Susie @ SuzLyfe recently posted…Reasons for Racing (Spartan Race + Quest Bar Giveaway)My Profile

    1. Farrah

      Agreed! I talk to myself a lot in my head and it helps me get through a good number of things, so that’s a definite plus! :O

      My shift today went a whole lot better! Here’s to hoping it’s an upward trend from here on out, hehehe. :]

  4. Ariana

    I’m happy you managed to talk yourself out of it! I often give myself a little pep talk if I’m about to do something scary like public speaking, or when I’m in the middle of a tough workout. I find it really helps!
    Ariana recently posted…Fall Fitness Fridays Week 2 + Rock ‘n Roll Race Weekend is Here!!My Profile

    1. Farrah

      Thank you! Public speaking is absolutely terrifying for me too! Pep talks definitely work wonders! I do em’ in my head and also record myself giving my speech until I feel vaguely comfortable about it.

  5. Autumn

    Love this post Farrah! See one, do one, teach one is an excellent philosphy! I like it so much I might have to steal it. Im inspired by your sparkly learning and staying upright whilst out of your comfort zone. Bravo and pat on the back. You rock girl!

    1. Farrah

      Hahaha, thanks so much, Autumn! It applies to my “fake it til you make it” philosophy too, hehehe. Hope you have an awesome day! <3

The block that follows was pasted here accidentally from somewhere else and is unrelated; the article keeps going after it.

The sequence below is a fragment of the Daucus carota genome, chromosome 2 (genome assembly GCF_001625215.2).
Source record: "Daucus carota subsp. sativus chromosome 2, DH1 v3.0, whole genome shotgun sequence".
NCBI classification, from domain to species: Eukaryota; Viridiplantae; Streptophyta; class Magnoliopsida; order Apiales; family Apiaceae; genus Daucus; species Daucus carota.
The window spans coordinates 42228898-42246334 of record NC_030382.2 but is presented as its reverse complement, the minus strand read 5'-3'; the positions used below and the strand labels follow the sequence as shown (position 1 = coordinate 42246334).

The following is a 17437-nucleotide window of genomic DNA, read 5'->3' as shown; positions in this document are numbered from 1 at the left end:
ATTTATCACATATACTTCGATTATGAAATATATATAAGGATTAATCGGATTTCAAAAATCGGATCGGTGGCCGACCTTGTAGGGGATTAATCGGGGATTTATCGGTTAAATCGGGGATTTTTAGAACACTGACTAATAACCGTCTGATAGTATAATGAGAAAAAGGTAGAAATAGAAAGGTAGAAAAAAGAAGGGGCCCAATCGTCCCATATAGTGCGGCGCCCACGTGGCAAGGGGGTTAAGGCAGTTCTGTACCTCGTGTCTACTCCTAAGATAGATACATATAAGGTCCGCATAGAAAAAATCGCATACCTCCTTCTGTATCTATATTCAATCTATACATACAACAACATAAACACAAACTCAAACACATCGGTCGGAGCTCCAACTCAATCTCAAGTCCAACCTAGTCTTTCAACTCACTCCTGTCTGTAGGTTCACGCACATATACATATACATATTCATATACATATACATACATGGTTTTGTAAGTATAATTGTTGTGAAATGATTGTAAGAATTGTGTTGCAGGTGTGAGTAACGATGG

6. Emily @ Out and About

    Congratulations on building up your experience – those are some extremely stressful situations and it takes a lot of fortitude to do what you do! I have tremendous, TREMENDOUS respect for all medical professionals. The more experience you get, the easier it will be – and the first times are always the hardest. It’s just going to keep getting easier from here on out. Big hugs and way to push through!!!
    Emily @ Out and About recently posted…Training week recap: May 2-8, 2016My Profile

    1. Farrah

      Thanks, Emily! I’m super glad I didn’t end up passing out that time (and I’ve been trying to make it a priority to stay well-hydrated ever since! 😛 ). I’m actually graduating medical school in about 2.5 weeks!!! 😀 Supersuper excited!!!